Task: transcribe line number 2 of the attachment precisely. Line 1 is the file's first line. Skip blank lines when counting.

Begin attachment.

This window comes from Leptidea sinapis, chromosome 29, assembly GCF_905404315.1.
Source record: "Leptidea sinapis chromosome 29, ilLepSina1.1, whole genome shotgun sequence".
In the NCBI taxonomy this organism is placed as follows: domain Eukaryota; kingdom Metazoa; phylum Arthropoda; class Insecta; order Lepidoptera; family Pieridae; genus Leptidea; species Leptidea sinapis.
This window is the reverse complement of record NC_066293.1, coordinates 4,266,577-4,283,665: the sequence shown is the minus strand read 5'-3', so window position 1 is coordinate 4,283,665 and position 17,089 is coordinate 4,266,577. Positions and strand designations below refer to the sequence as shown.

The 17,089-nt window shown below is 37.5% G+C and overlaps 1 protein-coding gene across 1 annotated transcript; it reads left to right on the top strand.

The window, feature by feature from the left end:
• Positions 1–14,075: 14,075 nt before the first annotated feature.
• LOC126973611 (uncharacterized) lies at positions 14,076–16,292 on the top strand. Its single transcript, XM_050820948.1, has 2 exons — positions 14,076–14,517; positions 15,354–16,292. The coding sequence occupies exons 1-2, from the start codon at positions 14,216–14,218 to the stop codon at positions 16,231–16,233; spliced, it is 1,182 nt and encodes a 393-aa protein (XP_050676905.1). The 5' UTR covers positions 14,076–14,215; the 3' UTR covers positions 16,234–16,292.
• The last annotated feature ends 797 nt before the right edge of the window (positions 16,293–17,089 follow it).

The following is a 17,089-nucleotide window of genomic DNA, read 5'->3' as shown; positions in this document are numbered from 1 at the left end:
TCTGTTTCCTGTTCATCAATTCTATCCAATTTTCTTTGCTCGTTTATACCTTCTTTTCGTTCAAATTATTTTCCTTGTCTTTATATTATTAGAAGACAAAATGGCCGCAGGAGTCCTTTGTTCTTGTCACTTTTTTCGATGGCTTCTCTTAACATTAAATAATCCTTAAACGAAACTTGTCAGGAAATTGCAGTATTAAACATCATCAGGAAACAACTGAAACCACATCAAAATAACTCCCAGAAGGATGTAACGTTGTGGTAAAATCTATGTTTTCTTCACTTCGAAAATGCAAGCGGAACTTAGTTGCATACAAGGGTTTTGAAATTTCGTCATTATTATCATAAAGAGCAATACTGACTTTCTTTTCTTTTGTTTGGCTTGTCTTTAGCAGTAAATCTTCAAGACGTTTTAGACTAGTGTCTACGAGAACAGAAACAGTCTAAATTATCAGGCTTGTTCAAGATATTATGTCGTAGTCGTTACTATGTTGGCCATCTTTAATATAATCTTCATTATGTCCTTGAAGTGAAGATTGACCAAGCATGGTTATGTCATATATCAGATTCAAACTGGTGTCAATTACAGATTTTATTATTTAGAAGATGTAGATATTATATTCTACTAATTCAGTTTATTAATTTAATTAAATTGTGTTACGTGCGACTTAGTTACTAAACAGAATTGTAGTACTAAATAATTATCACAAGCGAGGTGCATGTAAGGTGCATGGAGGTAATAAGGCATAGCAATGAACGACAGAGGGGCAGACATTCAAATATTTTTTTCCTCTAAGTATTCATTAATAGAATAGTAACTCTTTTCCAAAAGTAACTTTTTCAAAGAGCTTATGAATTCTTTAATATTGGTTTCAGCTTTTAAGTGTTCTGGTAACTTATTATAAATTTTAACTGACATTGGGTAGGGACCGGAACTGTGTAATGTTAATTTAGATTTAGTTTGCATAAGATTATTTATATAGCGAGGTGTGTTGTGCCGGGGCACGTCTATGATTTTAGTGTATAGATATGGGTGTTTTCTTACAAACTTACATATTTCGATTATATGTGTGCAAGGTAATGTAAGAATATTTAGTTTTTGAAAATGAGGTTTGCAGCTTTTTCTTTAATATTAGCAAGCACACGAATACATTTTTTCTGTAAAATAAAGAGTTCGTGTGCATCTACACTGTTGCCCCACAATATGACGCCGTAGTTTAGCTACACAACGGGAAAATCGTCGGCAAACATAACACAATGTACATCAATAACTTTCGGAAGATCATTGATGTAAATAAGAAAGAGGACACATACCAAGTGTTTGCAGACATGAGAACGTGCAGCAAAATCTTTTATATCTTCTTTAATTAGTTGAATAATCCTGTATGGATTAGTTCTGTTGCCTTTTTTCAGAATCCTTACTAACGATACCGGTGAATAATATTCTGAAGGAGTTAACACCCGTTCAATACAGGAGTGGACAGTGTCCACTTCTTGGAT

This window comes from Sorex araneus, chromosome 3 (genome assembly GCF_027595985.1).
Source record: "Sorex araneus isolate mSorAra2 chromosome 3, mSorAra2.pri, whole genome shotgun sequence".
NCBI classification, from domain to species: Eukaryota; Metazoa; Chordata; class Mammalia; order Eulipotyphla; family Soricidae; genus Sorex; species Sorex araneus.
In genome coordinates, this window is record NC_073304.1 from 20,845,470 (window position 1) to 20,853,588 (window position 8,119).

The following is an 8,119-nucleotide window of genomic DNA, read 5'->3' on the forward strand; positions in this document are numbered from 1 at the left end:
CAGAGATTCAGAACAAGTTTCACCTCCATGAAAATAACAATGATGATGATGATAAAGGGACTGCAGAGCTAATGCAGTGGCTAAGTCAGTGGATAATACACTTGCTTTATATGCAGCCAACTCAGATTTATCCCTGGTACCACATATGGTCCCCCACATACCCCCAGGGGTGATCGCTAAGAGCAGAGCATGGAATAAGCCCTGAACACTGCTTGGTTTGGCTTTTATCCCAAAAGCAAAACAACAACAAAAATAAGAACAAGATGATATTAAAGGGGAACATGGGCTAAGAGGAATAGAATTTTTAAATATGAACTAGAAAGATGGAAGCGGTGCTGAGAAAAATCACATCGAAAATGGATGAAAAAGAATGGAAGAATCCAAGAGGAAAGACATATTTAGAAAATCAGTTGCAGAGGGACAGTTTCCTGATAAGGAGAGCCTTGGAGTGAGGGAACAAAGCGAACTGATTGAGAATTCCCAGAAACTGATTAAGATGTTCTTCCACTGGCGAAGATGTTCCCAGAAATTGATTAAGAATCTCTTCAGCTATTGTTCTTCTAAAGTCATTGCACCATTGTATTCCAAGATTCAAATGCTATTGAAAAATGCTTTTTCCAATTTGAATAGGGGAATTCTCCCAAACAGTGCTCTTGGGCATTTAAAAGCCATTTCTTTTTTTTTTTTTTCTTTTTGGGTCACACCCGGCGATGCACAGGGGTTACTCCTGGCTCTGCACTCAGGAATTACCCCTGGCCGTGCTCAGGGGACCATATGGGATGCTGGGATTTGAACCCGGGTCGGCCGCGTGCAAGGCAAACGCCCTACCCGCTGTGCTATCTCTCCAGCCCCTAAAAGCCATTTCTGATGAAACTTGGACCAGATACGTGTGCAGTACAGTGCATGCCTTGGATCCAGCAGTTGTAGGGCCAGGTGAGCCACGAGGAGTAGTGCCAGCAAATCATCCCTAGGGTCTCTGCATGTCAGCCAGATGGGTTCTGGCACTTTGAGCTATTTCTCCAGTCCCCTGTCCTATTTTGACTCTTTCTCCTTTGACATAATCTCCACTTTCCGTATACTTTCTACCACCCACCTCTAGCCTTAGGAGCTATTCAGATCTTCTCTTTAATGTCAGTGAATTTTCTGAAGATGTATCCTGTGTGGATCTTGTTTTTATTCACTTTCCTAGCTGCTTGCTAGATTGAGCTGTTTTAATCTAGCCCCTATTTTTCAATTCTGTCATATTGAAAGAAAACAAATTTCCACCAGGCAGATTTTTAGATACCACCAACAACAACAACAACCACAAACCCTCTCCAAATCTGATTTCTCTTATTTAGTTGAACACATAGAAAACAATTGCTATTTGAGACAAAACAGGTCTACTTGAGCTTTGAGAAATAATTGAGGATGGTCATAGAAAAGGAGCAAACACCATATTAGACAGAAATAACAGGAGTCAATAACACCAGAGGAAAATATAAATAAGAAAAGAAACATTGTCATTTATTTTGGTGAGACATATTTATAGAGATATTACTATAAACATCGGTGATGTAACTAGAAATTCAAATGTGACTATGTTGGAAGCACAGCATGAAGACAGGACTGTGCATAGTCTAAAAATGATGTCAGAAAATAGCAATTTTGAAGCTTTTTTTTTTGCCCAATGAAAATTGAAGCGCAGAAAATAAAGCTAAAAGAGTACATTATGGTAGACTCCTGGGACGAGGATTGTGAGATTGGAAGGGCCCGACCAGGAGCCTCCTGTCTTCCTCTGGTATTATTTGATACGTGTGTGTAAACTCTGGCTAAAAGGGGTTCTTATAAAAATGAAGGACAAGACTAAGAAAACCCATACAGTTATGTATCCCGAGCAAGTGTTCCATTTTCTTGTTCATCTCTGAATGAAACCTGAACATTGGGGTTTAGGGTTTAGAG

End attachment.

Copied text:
Source record: "Leptidea sinapis chromosome 29, ilLepSina1.1, whole genome shotgun sequence".